Thus the civic pivot has benefits with these goals being widely acknowledged. However how can it be achieved? One proposed, albeit radical if not facetious, short-cut for the US to achieve the economic growth and assume the leadership of the Pacific Century is to attract 50 million wealthy and educated Asians to immigrate to the US from Asia. These new Americans, it was argued, would not only contribute to the US economically, but would help bridge the gaps between the US and Asia and strengthen the bond between the two together with the existing Asian America. Noah Smith stated in the Atlantic recently:
“This, then, is the ‘Alternative Asia Plan.’ America began as a nation of Europeans and Africans; it is now a nation of Europeans, Africans, and Latin Americans. It must become a nation of Asians as well. Failing to do this would mean shutting ourselves off from the master narrative of the 21st Century.”19
At the other end of the policy spectrum there have also been more serious and entirely practical policy attempts. Unfortunately they have not been sustained. Before the Pivot to Asia initiative, the Obama Administration announced “the 100,000 Strong Initiative” which aimed to send 25,000 American students to study in China annually for four years .20 The goal was to reduce the educational exchange deficit between the US and China where out of every 15 Chinese students studying in the US, there is only one American student studying in China.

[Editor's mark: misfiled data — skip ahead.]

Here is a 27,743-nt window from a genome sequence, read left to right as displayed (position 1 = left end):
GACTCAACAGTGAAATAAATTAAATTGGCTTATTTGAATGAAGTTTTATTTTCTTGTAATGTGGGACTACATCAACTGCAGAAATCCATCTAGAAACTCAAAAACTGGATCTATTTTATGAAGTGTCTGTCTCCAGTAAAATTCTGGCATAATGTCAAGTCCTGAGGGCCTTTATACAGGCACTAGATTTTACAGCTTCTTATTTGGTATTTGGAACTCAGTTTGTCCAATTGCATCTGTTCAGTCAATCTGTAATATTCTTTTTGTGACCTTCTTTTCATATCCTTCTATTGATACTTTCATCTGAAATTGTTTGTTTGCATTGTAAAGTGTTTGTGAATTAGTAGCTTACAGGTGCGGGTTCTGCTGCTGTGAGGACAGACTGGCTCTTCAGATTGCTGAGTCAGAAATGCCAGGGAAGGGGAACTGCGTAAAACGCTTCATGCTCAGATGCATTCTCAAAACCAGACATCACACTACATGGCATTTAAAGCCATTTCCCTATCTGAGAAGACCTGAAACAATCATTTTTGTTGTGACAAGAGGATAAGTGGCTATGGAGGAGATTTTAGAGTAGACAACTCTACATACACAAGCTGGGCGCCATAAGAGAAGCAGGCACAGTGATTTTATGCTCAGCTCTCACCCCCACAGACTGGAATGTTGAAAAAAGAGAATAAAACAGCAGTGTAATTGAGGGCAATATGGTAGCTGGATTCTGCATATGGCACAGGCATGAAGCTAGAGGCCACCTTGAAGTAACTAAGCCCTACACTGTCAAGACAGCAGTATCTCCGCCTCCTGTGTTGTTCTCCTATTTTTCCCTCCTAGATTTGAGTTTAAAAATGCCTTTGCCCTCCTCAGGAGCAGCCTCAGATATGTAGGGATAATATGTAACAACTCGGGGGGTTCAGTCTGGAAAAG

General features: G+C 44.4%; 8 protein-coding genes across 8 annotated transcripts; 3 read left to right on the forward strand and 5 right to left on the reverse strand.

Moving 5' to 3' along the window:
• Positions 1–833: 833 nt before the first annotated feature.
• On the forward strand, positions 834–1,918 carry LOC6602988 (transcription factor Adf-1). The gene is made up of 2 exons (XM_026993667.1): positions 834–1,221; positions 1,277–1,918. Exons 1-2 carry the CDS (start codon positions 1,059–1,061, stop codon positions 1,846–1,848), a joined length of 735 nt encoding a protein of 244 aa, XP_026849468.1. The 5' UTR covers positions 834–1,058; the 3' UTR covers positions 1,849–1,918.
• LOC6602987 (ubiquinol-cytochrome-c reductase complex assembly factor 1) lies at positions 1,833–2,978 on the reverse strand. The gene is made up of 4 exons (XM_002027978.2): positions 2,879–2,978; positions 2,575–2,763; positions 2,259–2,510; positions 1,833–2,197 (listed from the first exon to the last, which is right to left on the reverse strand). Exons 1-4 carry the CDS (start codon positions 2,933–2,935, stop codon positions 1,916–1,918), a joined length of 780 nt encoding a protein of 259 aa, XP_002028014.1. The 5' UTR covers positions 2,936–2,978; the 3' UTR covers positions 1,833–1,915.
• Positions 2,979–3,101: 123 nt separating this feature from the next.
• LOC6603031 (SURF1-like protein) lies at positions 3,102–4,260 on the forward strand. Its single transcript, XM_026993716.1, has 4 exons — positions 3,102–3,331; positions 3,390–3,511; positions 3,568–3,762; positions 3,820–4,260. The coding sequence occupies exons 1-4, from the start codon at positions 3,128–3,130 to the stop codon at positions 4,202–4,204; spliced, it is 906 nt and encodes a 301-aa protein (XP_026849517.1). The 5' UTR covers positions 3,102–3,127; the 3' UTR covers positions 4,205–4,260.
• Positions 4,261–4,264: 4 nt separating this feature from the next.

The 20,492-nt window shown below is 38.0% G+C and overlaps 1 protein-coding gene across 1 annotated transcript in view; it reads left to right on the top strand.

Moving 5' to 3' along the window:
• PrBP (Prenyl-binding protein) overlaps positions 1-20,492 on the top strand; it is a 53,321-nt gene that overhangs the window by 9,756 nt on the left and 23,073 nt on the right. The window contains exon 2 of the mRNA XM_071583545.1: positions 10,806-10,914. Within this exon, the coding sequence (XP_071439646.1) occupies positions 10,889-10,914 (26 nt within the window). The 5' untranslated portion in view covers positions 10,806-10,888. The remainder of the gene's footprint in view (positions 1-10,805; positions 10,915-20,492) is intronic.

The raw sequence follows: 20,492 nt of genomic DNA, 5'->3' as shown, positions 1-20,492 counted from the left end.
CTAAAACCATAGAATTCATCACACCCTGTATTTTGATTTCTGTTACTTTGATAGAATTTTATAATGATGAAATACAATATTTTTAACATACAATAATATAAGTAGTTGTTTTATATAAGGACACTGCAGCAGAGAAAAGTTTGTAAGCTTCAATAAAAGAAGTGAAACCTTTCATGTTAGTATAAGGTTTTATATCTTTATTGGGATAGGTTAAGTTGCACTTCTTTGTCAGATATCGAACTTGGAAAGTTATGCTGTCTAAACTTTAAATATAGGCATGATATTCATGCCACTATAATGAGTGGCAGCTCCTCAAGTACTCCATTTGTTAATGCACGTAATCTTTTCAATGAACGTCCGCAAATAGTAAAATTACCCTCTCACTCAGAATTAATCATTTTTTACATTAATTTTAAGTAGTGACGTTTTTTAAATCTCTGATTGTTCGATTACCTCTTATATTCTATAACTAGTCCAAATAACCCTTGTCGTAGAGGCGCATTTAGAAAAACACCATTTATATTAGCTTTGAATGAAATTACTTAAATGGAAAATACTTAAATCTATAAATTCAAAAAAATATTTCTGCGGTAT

This results in significant disparities. For example, 25% of the Chinese population is competent in speaking English, but less than 1% of Americans speak Chinese.21 Even American-born China experts interviewed on Voice of America Chinese programs are often provided with English translations.